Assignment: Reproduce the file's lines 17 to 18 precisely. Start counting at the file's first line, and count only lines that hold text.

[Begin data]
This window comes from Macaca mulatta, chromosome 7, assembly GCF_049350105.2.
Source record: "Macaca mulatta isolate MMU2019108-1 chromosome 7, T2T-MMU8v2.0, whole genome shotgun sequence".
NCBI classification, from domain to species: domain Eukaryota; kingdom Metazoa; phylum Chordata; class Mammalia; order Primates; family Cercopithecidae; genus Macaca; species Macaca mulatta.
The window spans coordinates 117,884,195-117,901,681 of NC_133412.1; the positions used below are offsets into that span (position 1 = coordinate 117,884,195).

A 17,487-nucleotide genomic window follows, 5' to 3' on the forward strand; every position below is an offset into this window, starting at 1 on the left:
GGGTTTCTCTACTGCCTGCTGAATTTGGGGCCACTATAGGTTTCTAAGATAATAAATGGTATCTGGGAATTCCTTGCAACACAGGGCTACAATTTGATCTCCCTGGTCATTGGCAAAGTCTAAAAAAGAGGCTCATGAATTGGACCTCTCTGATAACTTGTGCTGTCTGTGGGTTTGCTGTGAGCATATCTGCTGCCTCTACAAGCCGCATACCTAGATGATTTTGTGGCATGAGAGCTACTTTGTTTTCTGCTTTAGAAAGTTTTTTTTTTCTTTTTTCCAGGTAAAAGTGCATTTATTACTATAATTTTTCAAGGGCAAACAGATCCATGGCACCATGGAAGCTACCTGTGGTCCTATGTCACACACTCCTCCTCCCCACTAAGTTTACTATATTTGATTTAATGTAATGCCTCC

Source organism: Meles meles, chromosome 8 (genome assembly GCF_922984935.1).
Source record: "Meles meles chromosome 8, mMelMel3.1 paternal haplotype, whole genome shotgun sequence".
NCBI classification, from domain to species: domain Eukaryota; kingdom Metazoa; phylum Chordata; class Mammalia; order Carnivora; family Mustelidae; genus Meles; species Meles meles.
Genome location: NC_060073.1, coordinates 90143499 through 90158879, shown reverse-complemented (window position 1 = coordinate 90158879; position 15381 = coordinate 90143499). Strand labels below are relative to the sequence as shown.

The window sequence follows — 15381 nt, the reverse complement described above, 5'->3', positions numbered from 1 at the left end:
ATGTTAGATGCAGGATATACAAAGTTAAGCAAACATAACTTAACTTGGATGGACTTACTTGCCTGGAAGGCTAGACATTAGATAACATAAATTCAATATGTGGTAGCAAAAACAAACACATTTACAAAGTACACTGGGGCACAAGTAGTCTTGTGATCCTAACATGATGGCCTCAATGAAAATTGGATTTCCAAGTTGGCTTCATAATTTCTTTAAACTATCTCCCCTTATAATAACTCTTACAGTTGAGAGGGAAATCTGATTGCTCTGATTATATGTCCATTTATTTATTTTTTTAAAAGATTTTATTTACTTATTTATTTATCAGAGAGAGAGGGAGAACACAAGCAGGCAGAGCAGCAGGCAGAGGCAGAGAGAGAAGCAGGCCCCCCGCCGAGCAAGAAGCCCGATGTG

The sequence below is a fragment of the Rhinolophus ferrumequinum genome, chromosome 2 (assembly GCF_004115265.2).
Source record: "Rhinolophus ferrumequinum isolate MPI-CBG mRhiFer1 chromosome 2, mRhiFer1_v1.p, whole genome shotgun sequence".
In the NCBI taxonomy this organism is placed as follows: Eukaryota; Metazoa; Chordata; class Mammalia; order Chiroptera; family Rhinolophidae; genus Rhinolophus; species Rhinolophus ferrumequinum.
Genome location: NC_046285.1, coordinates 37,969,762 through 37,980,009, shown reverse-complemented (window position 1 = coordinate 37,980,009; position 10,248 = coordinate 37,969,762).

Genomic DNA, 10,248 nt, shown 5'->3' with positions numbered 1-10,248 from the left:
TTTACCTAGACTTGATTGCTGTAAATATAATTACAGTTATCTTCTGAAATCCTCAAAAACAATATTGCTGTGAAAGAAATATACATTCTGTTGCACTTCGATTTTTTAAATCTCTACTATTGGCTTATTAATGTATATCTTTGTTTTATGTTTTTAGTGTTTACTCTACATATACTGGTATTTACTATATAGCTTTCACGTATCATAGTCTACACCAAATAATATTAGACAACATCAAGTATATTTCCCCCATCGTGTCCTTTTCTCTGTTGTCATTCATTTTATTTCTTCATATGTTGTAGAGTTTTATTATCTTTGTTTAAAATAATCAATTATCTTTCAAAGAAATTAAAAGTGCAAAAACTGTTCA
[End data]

Genomic DNA, 10,248 nt, shown 5'->3' with positions numbered 1-10,248 from the left:
TTTACCTAGACTTGATTGCTGTAAATATAATTACAGTTATCTTCTGAAATCCTCAAAAACAATATTGCTGTGAAAGAAATATACATTCTGTTGCACTTCGATTTTTTAAATCTCTACTATTGGCTTATTAATGTATATCTTTGTTTTATGTTTTTAGTGTTTACTCTACATATACTGGTATTTACTATATAGCTTTCACGTATCATAGTCTACACCAAATAATATTAGACAACATCAAGTATATTTCCCCCATCGTGTCCTTTTCTCTGTTGTCATTCATTTTATTTCTTCATATGTTGTAGAGTTTTATTATCTTTGTTTAAAATAATCAATTATCTTTCAAAGAAATTAAAAGTGCAAAAACTGTTCA